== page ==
NewsNASA shows an incredible 'time-lapse' of the sky (VIDEO)

    NASA shows an incredible ‘time-lapse’ of the sky (VIDEO)

    The huge map, made up of images collected over 12 years, will tell astronomers the location of hundreds of millions of space objects outside our solar system.

    NASA scientists developed a stunning map of the night sky using images collected by the space telescope on its Near-Earth Object Wide-Field Infrared Survey Explorer (NEOWISE) mission over 12 years, showing the changes that stars, black holes and other celestial objects experienced over time in their position and brightness, the US space agency reported Tuesday.

    How is sky mapping done?

    According to the creators of the mapping project, NEOWISE completes half of its journey around the Sun every six months. During its orbital journey, the probe captures pictures of space in all directions and in the end these are joined to form an “all sky” map. They also detailed that, so far, they have combined about 18 maps in one and that they plan to use another two, which will be published in March of next year.

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    “If you go out and look at the sky at night, it may seem like nothing changes, but this is not the case,” said University of Arizona researcher Amy Mainzer, explaining that “The universe is a very busy and active place”since “stars are shining and exploding”, “asteroids are whizzing by” and “black holes are tearing stars apart”.

    The huge map will tell astronomers the location of hundreds of millions of space objects outside our solar system and provide information on the amount of infrared light each one emits. In the case of brown dwarfs (substellar objects that do not have enough mass to become bright stars), NEOWISE has detected approximately 260, which has been of great help to specialists who want to understand their origin and evolution in our galaxy.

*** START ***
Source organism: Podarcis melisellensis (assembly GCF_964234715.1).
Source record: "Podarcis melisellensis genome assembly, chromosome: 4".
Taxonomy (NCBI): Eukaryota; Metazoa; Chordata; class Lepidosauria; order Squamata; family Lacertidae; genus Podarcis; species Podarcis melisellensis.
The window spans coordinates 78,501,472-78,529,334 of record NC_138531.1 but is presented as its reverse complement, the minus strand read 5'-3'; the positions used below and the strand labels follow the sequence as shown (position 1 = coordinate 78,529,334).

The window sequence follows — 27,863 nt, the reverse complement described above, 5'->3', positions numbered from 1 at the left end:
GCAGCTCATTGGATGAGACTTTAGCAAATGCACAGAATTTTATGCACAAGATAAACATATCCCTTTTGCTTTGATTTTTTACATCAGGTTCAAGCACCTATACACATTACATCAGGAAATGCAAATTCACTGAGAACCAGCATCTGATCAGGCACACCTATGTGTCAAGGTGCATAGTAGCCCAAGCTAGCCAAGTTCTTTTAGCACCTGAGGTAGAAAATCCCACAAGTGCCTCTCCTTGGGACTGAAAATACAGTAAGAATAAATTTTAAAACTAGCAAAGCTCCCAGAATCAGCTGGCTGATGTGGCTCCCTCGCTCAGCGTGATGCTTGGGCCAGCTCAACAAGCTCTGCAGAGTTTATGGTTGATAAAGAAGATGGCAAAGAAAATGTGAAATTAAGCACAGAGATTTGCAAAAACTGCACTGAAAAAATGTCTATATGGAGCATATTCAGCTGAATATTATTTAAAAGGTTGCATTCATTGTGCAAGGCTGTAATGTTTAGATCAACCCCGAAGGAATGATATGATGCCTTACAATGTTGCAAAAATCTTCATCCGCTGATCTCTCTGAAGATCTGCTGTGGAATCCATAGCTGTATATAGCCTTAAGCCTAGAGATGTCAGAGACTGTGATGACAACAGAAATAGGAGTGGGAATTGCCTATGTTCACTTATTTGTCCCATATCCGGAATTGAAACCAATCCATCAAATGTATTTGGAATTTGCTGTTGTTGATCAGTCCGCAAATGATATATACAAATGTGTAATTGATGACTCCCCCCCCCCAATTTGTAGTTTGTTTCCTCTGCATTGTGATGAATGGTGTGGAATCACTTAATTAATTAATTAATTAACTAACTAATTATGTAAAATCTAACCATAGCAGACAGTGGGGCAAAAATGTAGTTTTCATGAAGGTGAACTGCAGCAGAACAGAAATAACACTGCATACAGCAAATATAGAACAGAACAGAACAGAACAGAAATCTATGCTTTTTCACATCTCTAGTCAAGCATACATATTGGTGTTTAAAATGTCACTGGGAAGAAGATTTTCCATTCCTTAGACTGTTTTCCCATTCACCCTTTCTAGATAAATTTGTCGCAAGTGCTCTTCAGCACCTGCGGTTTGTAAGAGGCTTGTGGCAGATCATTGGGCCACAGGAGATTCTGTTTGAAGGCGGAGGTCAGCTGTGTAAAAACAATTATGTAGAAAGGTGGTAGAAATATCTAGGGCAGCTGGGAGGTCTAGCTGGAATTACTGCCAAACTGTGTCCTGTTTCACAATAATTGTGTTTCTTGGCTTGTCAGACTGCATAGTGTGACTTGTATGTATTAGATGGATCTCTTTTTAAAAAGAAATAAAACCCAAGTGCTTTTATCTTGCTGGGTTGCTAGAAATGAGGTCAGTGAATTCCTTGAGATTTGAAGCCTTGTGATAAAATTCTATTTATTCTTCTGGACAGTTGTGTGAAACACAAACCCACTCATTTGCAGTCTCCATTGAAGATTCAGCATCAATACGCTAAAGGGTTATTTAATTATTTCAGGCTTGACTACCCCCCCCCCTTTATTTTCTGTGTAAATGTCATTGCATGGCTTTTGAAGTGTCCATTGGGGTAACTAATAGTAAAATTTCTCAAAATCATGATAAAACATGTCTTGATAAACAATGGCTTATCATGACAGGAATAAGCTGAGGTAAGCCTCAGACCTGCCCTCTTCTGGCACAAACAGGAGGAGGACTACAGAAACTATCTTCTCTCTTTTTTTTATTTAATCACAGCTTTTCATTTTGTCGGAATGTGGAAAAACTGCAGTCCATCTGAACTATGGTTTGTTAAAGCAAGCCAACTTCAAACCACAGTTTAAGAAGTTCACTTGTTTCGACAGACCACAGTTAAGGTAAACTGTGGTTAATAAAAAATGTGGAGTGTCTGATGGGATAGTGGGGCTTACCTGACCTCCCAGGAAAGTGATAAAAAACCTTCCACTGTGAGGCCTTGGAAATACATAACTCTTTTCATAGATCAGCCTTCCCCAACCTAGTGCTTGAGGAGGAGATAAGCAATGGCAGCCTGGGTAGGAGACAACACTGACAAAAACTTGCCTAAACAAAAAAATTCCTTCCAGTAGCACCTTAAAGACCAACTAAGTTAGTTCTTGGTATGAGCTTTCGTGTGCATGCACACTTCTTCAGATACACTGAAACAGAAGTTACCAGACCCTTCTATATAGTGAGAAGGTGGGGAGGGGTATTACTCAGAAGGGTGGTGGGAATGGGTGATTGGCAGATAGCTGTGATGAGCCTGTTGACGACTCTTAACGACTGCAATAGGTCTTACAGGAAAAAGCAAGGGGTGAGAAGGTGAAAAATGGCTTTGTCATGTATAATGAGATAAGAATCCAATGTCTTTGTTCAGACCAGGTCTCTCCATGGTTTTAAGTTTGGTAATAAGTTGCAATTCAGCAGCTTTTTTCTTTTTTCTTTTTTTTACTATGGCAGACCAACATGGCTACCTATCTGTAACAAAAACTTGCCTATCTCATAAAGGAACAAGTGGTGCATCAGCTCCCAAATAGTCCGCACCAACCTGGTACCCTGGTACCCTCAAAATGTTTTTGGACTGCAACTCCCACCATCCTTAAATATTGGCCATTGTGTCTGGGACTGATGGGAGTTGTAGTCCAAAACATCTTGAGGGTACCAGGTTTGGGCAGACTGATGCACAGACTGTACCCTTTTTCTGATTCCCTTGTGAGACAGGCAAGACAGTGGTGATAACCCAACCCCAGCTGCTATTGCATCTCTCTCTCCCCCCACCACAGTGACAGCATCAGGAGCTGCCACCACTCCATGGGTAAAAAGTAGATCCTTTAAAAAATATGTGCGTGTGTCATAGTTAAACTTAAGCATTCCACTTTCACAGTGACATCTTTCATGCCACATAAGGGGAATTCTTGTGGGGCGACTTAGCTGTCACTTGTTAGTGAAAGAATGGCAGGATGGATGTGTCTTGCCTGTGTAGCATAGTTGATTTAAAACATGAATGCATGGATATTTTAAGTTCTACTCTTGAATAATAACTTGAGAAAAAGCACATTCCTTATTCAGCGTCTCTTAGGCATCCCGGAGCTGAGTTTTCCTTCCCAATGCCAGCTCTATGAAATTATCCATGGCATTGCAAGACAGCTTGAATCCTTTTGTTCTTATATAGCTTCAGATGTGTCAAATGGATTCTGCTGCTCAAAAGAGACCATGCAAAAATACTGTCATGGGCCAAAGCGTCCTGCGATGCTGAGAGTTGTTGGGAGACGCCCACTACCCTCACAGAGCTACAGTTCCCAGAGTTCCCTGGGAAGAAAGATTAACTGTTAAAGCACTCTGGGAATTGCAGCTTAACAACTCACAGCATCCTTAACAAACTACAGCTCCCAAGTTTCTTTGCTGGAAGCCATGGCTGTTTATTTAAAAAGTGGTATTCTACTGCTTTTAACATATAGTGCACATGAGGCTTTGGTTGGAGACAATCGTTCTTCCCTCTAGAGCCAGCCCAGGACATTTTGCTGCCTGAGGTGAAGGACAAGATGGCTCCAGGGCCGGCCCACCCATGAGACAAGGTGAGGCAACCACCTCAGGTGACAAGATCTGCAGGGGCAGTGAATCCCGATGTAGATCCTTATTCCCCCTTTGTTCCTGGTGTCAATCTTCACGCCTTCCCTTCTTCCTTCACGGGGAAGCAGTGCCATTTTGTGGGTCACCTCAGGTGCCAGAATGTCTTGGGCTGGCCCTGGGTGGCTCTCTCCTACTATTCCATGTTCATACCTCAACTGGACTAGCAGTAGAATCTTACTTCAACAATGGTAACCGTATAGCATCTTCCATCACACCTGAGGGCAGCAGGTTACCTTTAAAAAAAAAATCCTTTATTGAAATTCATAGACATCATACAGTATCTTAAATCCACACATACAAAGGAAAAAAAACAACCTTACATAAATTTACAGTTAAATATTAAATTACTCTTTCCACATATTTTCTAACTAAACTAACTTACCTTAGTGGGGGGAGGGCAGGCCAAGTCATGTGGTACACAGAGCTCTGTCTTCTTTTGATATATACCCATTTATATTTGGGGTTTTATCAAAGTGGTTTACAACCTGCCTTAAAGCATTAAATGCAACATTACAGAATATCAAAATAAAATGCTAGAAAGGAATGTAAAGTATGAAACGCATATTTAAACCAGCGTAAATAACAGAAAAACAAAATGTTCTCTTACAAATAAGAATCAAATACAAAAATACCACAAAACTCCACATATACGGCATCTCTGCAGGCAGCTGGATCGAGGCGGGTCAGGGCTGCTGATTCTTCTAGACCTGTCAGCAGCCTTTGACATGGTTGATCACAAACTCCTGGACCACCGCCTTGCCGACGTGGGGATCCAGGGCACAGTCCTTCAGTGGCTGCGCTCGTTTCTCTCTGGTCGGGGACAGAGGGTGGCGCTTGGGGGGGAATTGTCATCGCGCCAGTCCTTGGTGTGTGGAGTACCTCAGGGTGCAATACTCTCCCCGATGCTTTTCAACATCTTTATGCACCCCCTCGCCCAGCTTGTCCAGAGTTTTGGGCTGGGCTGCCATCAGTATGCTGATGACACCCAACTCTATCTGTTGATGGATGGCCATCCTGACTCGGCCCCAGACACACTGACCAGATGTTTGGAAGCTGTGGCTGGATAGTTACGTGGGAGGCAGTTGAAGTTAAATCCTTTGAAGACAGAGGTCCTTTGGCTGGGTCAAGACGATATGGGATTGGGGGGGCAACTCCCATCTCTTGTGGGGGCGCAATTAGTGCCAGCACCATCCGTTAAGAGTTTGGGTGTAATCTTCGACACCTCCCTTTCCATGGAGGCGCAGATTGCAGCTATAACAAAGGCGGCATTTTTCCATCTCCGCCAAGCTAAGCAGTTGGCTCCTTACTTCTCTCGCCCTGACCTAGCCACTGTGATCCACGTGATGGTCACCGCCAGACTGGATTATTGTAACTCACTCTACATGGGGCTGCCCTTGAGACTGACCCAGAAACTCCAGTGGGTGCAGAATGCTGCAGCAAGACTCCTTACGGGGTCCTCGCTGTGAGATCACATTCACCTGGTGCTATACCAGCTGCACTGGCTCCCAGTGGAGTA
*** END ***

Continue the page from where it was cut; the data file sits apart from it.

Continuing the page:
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    The space telescope measurements have also made it possible to study the material that makes up protostars, which are objects of hot gas about to become stars. Scientists are currently tracking 1,000 protostars to know its first stages of formation.

    Finally, the data obtained from NEOWISE, along with a technique known as ‘echo mapping’have been used to analyze the disks of gas that revolve around distant black holes, which, being too small and far away, cannot be identified by any telescope.

    “We never anticipated that the spacecraft would be operating for this long and I don’t think we could have anticipated the science that we would be able to do with this amount of data,” concluded NASA’s Jet Propulsion Laboratory astronomer Peter Eisenhardt.

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    The NEOWISE space probe was launched in December 2009 under the name WISE, to study asteroids and comets, as well as other objects outside our solar system. The WISE used infrared light sensors that were cooled by cryogenic applications with hydrogen. However, in 2010 the coolant ran out, so the following year it was put into hibernation mode. In 2013, it was decided to reactivate the device, under the name NEOWISE, to acquire information about comets and near-Earth objects that could pose a threat to our planet.

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    Source: RT

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